But George’s injury meant the bug could strike within hours, resulting in throbbing headaches, violent vomiting and delirium.
Joy said that George now wore an SOS bracelet and carried a card which outlined his condition and would also take penicillin as a precaution.
But she wanted to raise awareness among students generally of meningitis.
“At this time of year students are coming together for freshers’ week and meningitis can spread in this herding environment,” she said.
“It’s an ugly, ugly disease and people need to be aware.
“It can strike so quickly that hospital treatment is vital straight away.”
Joy said she wanted vaccination made available for all children as soon as the vaccine was officially licensed.
The Meningitis Research Foundation says that meningitis and septicaemia affect around 3,600 people in the UK and Ireland every year.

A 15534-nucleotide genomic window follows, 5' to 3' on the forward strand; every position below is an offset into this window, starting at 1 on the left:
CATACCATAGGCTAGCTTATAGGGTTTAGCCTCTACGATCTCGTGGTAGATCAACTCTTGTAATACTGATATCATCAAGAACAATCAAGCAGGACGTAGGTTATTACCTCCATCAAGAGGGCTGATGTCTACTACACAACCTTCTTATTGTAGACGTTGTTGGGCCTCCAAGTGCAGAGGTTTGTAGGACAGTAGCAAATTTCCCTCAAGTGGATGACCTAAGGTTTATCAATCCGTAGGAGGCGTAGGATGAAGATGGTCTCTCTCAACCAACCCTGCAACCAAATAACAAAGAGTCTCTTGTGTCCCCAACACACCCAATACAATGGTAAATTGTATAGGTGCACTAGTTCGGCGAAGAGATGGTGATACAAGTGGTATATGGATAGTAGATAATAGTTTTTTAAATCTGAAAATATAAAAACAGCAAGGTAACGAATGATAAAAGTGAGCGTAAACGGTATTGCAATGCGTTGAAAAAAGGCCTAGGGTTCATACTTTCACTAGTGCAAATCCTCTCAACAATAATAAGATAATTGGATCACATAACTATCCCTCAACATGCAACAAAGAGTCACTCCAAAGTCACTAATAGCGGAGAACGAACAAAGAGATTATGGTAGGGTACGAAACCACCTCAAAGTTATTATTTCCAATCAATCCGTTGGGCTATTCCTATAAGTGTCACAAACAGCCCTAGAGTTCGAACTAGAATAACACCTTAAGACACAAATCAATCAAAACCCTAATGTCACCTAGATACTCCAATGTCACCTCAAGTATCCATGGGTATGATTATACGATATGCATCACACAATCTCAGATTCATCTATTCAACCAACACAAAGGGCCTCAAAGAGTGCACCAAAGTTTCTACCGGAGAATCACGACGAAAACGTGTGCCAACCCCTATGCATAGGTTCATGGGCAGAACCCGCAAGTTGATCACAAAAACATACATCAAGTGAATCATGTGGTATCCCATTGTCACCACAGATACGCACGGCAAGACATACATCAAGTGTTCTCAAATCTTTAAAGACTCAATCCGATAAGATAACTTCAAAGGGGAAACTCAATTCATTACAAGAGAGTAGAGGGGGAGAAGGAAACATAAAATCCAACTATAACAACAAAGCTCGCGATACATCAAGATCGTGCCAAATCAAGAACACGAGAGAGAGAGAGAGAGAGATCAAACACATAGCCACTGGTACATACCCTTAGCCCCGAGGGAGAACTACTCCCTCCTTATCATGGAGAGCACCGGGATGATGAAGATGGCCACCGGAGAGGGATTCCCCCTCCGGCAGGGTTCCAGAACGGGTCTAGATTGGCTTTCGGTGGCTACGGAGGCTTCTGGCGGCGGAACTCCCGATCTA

They are deadly diseases that can strike anyone without warning, killing one in 10, and leaving a quarter of survivors with life altering after-effects ranging from deafness and brain damage to loss of limbs.
Symptoms of meningitis include: severe headache, vomiting, fever, a rash anywhere on the body, stiff neck, dislike of bright lights, sleepiness, confusion and seizures.